Take the 2-minute tour ×
Stack Overflow is a question and answer site for professional and enthusiast programmers. It's 100% free, no registration required.

What different?

RIGHT:

select distinct maker, price from product
inner join printer
on product.model = printer.model
where color = 'y' and price <= (select min(price) from printer where color = 'y')

WRONG:

select distinct maker, price from product
inner join printer
on product.model = printer.model
where color = 'y' and price <= all (select distinct price from printer where color = 'y')

I know using "min" is better in performance. But could anyone explain what wrong and different in the result?

Tables structures:

Product(maker, model, type)
Printer(code, model, color, type, price)

neikel

share|improve this question
2  
Why would you say the second query is wrong? Does it return incorrect results? Or does it not conform to someones standards? –  astander Oct 9 '12 at 3:50

3 Answers 3

up vote 1 down vote accepted

ALL is a short form for expanding the comparison operator against ALL rows, and combining the conditions with AND.
ANY is a short form for expanding the comparison operator against ALL rows, and combining the conditions with OR.

Specifically,

price <= all (select distinct price from printer where color = 'y')

expands to, assuming the subquery returns 4 rows

price <= <price1> AND
price <= <price2> AND
price <= <price3> AND
price <= <price4>

When any of those resove to NULL, the result is false because NULL is not comparable using <=. MIN doesn't have this problem (because MIN skips NULLs) except for the edge case where there is NO result row, in which case <= (select MIN..) can also give you an unexpected result.

Using ALL in to perform a test against a nullable column should almost always be qualified with a filter, e.g.

select distinct maker, price from product
inner join printer
on product.model = printer.model
where color = 'y' and price <=
      all (select distinct price from printer where color = 'y'
           where price is not null)
share|improve this answer
    
Comparing NULL with <= does not give FALSE; it gives UNKNOWN. (NULL <= 2) = FALSE is not true. –  Billy ONeal Oct 9 '12 at 4:05
    
@Billy, it returns FALSE in the context of the condition, i.e. it will not proceed, which requires a true. You yourself say in another comment that it coerces to FALSE, so if we're still discussing in the same frame of reference (return from the condition), it's as false as false can be. –  RichardTheKiwi Oct 9 '12 at 5:31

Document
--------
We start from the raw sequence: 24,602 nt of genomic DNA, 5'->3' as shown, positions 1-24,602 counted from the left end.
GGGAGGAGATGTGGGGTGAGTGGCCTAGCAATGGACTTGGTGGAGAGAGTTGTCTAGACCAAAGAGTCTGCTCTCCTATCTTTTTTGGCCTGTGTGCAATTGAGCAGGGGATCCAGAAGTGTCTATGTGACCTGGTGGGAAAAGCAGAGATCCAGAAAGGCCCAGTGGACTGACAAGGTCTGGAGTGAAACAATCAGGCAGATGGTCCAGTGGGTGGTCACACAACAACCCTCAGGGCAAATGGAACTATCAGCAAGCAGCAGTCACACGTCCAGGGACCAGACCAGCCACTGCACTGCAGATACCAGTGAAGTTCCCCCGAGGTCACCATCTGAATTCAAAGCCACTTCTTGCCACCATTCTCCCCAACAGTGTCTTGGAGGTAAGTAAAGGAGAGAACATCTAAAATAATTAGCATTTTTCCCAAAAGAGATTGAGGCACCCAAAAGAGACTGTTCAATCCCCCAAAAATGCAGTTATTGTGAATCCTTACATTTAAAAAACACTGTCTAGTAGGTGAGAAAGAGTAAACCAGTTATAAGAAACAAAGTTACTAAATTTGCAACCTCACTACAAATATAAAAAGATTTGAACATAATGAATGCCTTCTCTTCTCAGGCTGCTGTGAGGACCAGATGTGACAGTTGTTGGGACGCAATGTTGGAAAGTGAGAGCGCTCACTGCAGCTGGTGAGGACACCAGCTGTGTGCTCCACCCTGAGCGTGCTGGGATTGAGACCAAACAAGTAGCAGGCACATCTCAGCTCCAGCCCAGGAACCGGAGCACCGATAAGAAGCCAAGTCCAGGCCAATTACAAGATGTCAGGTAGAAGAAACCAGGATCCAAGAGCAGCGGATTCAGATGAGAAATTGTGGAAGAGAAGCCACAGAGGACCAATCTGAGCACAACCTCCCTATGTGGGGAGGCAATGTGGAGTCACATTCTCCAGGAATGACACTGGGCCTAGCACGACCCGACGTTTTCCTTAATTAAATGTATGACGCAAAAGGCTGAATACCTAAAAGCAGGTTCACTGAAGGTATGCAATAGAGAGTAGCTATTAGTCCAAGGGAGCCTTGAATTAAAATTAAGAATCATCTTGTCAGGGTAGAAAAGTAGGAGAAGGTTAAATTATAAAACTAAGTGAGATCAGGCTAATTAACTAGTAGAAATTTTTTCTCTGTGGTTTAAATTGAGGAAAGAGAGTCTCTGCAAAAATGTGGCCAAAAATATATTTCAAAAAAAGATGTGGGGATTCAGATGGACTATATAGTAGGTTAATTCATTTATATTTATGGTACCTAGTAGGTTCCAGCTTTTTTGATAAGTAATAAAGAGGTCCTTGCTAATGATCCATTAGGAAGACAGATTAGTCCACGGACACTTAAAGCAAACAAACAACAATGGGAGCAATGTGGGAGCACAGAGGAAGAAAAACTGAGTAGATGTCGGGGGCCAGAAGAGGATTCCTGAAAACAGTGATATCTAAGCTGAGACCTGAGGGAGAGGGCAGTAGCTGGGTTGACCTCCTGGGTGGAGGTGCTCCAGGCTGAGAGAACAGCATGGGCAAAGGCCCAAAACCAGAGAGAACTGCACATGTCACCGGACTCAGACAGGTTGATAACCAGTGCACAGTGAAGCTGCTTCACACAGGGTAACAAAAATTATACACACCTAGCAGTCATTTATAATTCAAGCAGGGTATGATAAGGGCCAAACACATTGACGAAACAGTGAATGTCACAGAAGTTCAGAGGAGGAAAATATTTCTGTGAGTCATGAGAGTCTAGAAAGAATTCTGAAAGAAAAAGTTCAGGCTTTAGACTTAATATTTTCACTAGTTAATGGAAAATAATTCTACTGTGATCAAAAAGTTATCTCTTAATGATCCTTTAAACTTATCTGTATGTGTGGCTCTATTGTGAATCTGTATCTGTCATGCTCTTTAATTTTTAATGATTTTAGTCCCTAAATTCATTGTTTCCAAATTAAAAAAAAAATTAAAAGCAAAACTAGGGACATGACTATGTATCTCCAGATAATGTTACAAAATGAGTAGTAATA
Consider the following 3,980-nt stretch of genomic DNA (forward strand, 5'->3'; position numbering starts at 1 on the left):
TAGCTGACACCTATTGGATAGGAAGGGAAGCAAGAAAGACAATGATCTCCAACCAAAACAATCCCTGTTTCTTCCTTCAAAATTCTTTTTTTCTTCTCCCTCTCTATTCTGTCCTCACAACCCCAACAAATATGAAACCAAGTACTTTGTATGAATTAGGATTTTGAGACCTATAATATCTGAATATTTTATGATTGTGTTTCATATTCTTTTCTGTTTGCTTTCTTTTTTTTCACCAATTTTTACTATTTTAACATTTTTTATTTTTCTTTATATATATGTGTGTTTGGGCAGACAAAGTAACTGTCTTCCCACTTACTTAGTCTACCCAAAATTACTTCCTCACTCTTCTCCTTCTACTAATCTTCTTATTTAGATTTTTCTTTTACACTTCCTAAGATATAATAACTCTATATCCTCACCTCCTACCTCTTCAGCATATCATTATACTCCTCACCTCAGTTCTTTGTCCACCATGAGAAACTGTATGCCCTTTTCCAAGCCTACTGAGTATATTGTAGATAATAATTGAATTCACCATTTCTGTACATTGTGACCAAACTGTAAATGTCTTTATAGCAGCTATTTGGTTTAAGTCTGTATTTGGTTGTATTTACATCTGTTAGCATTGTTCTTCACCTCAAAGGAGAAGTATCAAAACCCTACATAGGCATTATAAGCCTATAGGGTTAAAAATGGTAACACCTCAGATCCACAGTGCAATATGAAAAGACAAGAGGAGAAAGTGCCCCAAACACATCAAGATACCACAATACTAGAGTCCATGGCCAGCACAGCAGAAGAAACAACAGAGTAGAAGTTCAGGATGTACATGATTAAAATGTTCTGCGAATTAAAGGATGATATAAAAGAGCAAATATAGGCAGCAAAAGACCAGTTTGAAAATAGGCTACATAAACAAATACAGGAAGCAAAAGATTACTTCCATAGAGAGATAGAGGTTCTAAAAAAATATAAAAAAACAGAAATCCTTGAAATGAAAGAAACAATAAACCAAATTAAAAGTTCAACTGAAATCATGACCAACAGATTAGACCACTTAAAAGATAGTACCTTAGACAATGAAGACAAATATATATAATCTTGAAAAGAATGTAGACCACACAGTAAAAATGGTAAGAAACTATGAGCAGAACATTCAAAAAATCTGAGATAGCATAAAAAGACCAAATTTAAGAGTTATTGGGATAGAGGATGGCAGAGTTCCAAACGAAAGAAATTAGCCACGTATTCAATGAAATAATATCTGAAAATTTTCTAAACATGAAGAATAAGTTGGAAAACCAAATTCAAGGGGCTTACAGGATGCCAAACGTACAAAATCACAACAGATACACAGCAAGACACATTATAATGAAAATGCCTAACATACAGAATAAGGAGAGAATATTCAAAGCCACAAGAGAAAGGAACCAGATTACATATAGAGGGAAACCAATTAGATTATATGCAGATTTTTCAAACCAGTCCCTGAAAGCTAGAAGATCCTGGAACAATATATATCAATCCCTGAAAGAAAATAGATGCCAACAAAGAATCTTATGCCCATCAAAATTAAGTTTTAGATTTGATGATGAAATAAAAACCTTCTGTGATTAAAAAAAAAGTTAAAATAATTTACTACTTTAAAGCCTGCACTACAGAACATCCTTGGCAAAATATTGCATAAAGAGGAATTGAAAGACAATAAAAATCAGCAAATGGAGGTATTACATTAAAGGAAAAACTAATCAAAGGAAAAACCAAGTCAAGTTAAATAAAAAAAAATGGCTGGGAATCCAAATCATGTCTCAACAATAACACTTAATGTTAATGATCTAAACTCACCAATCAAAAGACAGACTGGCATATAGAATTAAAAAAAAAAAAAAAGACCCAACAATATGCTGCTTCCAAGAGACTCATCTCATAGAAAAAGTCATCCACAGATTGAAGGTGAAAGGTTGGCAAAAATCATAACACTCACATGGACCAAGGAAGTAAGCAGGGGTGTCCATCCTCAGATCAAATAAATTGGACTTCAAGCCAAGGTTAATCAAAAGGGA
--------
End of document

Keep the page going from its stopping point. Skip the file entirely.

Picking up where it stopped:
For the purposes of the while, yes; because where checks for true, and null is not true. But being inside the where does not change the behavior of the condition. (42 <= null) = false is still null, despite being in the where; but the way you have the above worded would lead someone to believe the reverse. Particularly when confusion around SQL's 3 valued logic is what led to the confusion in the first place, being explicit about what is actually occurring is valid. –  Billy ONeal Oct 9 '12 at 6:50
    
@RichardTheKiwi: you are right, I checked that on MS SQL 2008. –  neikel Oct 9 '12 at 8:12

The second one will fail if there is a NULL printers.price. Consider this (I'm using PostgreSQL here):

=> select 0 <= (select min(x) from (values (null), (1), (2)) as t(x));
 ?column? 
----------
 t
(1 row)

and this:

=> select 0 <= all (select x from (values (null), (1), (2)) as t(x));
 ?column? 
----------

(1 row)

That's a true result in the first case and NULL (which is false) for the second one.

share|improve this answer
1  
Technically ANSI rules would have comparison against NULL return UNKNOWN (which the where clause coerces to false). +1 –  Billy ONeal Oct 9 '12 at 3:59
    
@BillyONeal: Are there any databases with an explicit UNKNOWN? Everything I've worked with uses NULL for that. –  mu is too short Oct 9 '12 at 4:08
    
I don't think there'd be a functional difference between the two. The docs for MSSQL say that it returns an explicit UNKNOWN if ANSI NULLS is turned on; but I have not tested myself; so UNKNOWN might just be the docs' word for NULL. –  Billy ONeal Oct 9 '12 at 4:28
    
C.J. Date's comment on the standard keeps coming to mind, paraphrasing: "don't blame for NULL! I don't like it either!" –  mu is too short Oct 9 '12 at 5:18
  1. ALL is a Transact-SQL extension; it is not supported by all database engines. Oops.
  2. Performance is not negligible when talking about databases. The min solution can probably use an index to execute extremely quickly (assuming the RDBMS builds a B-tree or similar sorted index), whereas the all solution forces a full table scan.
  3. If price is allowed to be null, you will get different answers. min ignores all null values, so if price is null, the result of the min will be a number. But the result of your distinct query will attempt to compare that null against all the prices, which will return UNKNOWN for every price, which means no prices will match in the where clause.
share|improve this answer
    
If there is an index to use for MIN, would it not be able to use that exact same index for distinct? I do aggree with the multiple comparisons though. –  astander Oct 9 '12 at 3:54
    
@astander: The database can use the index for the distinct, but it cannot use the index for the all. (After all, all means compare against every result) –  Billy ONeal Oct 9 '12 at 3:57

Your Answer

 
discard

By posting your answer, you agree to the privacy policy and terms of service.

Not the answer you're looking for? Browse other questions tagged or ask your own question.